Former Naval Academy Superintendent Could be University of Nebraska President

Sideboys render honors as Vice Adm. Walter E. “Ted” Carter Jr., wife Lynda and family are piped ashore for the last time after 38 years of active-duty naval service. (U.S. Navy photo by Mass Communication Specialist 2nd Class Dana D. Legg)
The Capital, Annapolis, Md. | By Selene San Felice

The University of Nebraska board of regents unanimously voted Friday to make Retired Vice Adm. Walter "Ted" Carter a priority candidate to be the next university president.

Carter, 60, was the Naval Academy's longest-serving superintendent from 2014 until this summer. He directed all aspects of the Naval Academy, including the training and education of 4,400 midshipmen and the management of 1,500 faculty and staff members and a $500 million budget.

In his time at the academy, Carter formed the country's first accredited cyber operations major and accredited a nuclear engineering major. He also changed the Navy's approach to suicide and mental health issues by creating the 21st Century Sailor program.

Carter spoke at a press conference at the university Friday evening. He learned of the position four weeks ago and after learning what the university was looking for, nine pillars that the search committee thought would define the ideal candidate, he decided to apply.

"I looked at the nine pillars and thought this might be a fit for me," he said. "And we could not be happier to be here with you."

"Ultimately the goal is to take the wonderful work that has been done and take it to a higher level, to raise the level of the brand."

By focusing on the student as a customer rather than a product, he hopes to encourage more Nebraskans to come to the university and to take what they learn back to communities in the state to meet the future.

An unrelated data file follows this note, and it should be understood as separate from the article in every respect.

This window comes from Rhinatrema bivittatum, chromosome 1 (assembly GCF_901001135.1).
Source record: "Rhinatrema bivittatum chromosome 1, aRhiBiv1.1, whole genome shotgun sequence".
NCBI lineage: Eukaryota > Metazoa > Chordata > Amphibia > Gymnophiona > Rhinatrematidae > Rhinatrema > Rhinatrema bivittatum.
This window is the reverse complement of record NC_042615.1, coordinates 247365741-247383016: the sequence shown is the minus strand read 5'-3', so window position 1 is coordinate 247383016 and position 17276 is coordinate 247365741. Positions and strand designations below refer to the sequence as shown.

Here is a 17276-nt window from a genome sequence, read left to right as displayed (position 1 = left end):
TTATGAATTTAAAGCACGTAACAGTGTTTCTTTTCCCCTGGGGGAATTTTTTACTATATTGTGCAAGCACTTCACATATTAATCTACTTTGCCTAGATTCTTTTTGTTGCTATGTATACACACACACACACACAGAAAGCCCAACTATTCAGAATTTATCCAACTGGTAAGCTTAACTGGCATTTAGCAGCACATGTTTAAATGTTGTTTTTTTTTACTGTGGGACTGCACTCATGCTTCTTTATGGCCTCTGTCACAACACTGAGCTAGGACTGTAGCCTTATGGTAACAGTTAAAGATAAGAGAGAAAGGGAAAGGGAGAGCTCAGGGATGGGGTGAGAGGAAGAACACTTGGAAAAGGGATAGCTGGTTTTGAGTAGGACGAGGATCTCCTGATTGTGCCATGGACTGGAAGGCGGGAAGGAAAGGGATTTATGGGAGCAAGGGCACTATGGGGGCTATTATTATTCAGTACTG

Carter is a Naval Academy graduate and formerly served as the 54th Naval War College president. After graduating as a flight officer from TOPGUN, he flew on 125 combat missions including in Bosnia, Kuwait, Kosovo, Iraq and Afghanistan.

The university's board of regents appointed a presidential search advisory committee that guide the search for the school's president. He will now travel Nebraska for a 30-day public review, where state residents can talk to him and ask questions. The board of regents will then vote to finalize his appointment as the eighth president of the university.

According to a release from the University of Nebraska, Jim Pillen, who is on the board of regents and chairs of the presidential search committee, was impressed by Carter's character and integrity.

"He has a proven focus on the success and well-being of students, faculty and staff. He has a deep appreciation for the role and mission of higher education. And he is a public servant in every sense of the word," Pillen said in the release. "I'm pinching myself that we have an opportunity to bring someone with Ted's credentials and caliber to the University of Nebraska."

The University of Nebraska has 51,000 students across four campuses. Carter would be succeeding the university's former president Hank Bounds, who announced in March that he was stepping down to transition to other educational and consulting work after four years at the University.

This article is written by Selene San Felice from The Capital, Annapolis, Md. and was legally licensed via the Tribune Content Agency through the NewsCred publisher network. Please direct all licensing questions to